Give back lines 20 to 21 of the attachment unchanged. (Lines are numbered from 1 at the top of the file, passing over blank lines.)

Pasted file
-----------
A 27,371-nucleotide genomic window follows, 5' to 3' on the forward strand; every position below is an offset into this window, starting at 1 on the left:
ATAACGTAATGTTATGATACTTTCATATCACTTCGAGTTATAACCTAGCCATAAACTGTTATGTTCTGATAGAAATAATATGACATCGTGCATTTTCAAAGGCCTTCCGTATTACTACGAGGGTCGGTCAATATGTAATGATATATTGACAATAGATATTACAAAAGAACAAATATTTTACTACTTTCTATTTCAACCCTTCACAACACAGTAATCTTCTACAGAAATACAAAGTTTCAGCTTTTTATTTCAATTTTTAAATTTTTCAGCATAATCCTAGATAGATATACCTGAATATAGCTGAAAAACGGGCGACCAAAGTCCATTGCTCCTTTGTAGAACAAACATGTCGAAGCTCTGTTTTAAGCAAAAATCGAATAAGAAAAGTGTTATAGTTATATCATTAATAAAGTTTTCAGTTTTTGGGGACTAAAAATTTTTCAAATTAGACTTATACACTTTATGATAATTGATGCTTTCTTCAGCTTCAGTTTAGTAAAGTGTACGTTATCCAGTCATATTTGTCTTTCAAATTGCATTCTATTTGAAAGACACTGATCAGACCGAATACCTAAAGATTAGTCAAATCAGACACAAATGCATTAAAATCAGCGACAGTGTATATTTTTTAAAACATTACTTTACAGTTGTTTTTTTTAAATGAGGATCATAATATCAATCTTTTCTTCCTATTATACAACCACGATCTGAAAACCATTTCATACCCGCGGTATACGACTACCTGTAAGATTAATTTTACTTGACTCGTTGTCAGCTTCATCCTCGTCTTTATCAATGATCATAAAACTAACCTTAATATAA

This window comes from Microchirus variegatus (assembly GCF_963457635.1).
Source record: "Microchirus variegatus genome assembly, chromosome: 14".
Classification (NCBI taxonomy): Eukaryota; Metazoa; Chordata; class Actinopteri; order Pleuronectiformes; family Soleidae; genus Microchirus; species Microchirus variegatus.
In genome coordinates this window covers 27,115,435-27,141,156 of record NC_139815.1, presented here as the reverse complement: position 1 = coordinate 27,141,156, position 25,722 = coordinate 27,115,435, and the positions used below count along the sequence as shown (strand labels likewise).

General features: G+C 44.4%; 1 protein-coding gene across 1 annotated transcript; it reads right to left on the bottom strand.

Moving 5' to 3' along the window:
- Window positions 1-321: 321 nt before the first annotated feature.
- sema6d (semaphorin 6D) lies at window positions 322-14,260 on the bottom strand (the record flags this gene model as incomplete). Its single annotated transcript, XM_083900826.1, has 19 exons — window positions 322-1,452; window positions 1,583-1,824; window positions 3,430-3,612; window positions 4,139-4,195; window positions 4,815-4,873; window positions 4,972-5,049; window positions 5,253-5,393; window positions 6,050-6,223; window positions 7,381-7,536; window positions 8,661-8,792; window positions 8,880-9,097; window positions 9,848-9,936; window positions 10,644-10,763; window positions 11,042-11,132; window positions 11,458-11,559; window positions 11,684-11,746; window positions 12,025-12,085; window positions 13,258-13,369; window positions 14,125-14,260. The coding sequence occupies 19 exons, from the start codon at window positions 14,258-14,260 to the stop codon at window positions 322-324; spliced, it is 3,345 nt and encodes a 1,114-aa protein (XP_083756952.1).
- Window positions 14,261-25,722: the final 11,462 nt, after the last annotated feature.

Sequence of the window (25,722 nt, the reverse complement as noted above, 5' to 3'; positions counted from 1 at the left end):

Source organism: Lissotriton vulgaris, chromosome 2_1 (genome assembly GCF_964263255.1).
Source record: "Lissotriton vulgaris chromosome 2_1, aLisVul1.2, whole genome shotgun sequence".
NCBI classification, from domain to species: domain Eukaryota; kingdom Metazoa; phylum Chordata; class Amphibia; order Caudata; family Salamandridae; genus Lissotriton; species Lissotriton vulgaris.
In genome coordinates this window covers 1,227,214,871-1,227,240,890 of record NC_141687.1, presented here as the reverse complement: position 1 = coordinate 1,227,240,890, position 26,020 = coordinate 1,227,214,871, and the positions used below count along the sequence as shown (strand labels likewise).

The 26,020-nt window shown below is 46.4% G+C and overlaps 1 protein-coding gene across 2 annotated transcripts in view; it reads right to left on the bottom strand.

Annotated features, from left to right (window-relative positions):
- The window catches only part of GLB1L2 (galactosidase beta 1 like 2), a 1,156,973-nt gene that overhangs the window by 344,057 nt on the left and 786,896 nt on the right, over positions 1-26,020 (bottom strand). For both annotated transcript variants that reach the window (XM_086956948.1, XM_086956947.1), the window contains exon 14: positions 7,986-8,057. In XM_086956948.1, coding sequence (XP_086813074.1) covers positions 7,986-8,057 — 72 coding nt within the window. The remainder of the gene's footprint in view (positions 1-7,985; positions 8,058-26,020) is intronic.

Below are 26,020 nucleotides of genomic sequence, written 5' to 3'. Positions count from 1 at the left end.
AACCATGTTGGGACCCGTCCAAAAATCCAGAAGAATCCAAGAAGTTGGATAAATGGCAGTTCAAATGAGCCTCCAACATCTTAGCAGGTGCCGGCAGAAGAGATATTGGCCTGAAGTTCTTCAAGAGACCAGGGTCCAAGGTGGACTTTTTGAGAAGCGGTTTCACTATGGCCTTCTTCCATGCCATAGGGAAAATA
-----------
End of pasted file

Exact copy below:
Below are 26,020 nucleotides of genomic sequence, written 5' to 3'. Positions count from 1 at the left end.
AACCATGTTGGGACCCGTCCAAAAATCCAGAAGAATCCAAGAAGTTGGATAAATGGCAGTTCAAATGAGCCTCCAACATCTTAGCAGGTGCCGGCAGAAGAGATATTGGCCTGAAGTTCTTCAAGAGACCAGGGTCCAAGGTGGACTTTTTGAGAAGCGGTTTCACTATGGCCTTCTTCCATGCCATAGGGAAAATA